Warning: Locking spoilers on target…
It seems like the big mystery of this season is going to be what exactly brought about "the burn." We're four episodes in already, and we still have no new clues on what caused the dilithium mines to dry up and every warp-capable starship powered by dilithium crystals to unexpectedly explode. Were Romulan quantum singularity drives also affected? That doesn't seem to have been addressed yet. It seems unlikely that it's linked to the Omega molecule, but if an alien species is involved, we're hoping it might be an alien species that's totally new to "Star Trek" and we're also hoping that "the burn" has nothing whatsoever to do with Michael Burnham (Sonequa Martin-Green). But what we can tell you is that episode 5, entitled "Die Trying," also provides no additional clues whatsoever.
Instead, this week's installment is all about the crew of the USS Discovery finally finding what's left of the Federation and learning how this age-old intergalactic institution has weathered over the last 930 years.
After having been given the coordinates for Federation headquarters from Adm. Senna Tal last week, the USS Discovery has finally arrived at its destination. We learn that the entire facility is cloaked and shielded, but since the Crossfield Class starship is expected, it is permitted to enter through the protective energy barrier.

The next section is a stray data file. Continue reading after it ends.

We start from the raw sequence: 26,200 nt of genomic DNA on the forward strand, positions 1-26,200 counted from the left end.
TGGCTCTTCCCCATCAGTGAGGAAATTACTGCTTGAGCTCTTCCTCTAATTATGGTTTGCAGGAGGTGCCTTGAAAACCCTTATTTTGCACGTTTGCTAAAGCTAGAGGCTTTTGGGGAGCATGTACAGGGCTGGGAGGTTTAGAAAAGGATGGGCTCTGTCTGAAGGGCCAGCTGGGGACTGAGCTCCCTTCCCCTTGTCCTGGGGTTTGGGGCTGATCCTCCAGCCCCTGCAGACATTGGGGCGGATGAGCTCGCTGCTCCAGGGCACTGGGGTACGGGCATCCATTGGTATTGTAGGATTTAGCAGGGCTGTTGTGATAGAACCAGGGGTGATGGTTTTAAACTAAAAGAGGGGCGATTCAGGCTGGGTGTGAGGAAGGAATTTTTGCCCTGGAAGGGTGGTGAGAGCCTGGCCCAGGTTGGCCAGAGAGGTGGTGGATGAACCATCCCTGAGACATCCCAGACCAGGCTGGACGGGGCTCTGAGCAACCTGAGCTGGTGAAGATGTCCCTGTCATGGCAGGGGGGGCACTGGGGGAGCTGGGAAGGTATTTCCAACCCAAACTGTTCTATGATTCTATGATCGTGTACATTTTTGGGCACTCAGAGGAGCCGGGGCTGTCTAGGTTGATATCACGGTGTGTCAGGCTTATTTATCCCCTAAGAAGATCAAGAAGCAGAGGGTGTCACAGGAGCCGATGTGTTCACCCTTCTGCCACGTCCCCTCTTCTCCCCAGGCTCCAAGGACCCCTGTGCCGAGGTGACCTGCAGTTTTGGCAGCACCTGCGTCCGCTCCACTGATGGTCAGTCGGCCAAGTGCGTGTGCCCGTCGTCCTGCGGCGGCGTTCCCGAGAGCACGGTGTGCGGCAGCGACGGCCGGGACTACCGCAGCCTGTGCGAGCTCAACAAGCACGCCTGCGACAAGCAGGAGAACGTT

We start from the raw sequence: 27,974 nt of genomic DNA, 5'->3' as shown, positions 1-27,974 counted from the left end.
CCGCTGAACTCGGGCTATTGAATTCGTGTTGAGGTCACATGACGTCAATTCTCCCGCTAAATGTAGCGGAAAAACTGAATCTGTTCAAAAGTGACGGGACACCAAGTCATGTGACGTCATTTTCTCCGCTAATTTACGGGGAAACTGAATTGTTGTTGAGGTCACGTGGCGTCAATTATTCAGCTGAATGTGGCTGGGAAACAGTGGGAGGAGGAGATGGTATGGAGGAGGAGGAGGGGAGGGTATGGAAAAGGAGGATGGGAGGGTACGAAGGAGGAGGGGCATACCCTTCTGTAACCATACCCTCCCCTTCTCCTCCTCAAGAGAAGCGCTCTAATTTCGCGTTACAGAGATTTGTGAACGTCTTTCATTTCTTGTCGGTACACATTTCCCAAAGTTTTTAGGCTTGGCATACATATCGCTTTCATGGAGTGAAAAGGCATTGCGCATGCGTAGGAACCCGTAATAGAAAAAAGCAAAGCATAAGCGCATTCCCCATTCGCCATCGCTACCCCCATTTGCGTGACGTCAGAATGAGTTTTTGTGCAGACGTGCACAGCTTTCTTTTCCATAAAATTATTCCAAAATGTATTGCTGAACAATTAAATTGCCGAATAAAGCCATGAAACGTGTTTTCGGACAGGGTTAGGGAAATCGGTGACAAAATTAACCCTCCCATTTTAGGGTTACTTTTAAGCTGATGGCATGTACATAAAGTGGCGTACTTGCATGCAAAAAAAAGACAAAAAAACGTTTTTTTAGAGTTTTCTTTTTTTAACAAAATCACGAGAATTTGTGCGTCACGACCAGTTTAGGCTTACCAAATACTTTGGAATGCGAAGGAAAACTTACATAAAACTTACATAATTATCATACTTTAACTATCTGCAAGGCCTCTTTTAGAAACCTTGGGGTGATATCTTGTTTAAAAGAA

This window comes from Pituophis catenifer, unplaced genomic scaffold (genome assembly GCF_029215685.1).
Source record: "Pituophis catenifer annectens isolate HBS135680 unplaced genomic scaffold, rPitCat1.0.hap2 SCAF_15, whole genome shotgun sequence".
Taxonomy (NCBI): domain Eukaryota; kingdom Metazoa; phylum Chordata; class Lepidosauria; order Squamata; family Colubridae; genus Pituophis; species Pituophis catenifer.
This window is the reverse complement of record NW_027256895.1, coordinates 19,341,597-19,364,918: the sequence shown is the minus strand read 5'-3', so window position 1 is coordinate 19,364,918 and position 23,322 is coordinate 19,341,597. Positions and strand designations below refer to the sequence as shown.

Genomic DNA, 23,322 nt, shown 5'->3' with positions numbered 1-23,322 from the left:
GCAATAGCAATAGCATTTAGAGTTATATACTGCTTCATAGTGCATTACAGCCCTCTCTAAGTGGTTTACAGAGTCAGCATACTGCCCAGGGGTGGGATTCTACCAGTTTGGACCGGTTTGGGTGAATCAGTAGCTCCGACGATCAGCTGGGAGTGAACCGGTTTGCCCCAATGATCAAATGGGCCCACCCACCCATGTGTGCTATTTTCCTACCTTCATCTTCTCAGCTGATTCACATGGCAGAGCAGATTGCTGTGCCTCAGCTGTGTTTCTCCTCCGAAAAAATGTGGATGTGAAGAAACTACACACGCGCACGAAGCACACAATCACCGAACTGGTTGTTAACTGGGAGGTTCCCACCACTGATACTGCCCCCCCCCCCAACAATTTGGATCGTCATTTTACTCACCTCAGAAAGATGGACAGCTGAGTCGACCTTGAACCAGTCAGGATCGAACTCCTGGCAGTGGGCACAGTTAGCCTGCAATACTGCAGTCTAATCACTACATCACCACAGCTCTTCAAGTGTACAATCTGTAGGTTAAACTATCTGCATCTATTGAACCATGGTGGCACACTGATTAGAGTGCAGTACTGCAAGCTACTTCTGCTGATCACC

The crew is amazed by what they see inside, and we ourselves get a glimpse of how far technology has advanced in the 32nd century. And starshipheads like us the internet over are going to have a field day speculating and theorizing about all this new tech. According to Burnham, the distortion field seems to be sustained by the collective energy of every ship within it. "Detecting neutronium alloy fibers. Those used to be theoretical," Lt. Nilsson (Sara Mitich) gasps in her first lines of this season.
Ensign Tilly (Mary Wiseman) joins in, "Some of these hulls are organic, some are completely comprised of holographic containment walls!"
"Is that a new Constitution?" Lt. Joann Owosekun (Oyin Oladejo) excitedly blurts out. "I bet it can sleep a crew of a thousand, no…two thousand!"
"Detached nacelles?" Lt. Keyla Detmer (Emily Coutts) exclaims. "Where do they even put the warp core?"
Everyone on the bridge continues to gush as the Discovery slowly makes its way through the spacedock-like environment. Throughout the ship, like kids in a candy store, the crew rush to the nearest windows and gaze in awe at what they're seeing. They fly past a starship with the name USS Voyager and the registration NCC-74656-J. As Tilly points out, that's 10 generations of evolution. In the "Enterprise" episode "Azati Prime" (S03, E18) we get to see a Universe-class USS Enterprise NCC-1701-J in the 26th century. (We can't wait to hear the story of the USS Nog NCC-325070 – it's there, on the left hand side.)
The crew is energized for the first time since exiting the time displacement wormhole, and, upon arrival, Saru, Burnham and Adira Tal (Blu del Barrio) are instructed to beam over and meet with Federation representatives. Roll opening credits.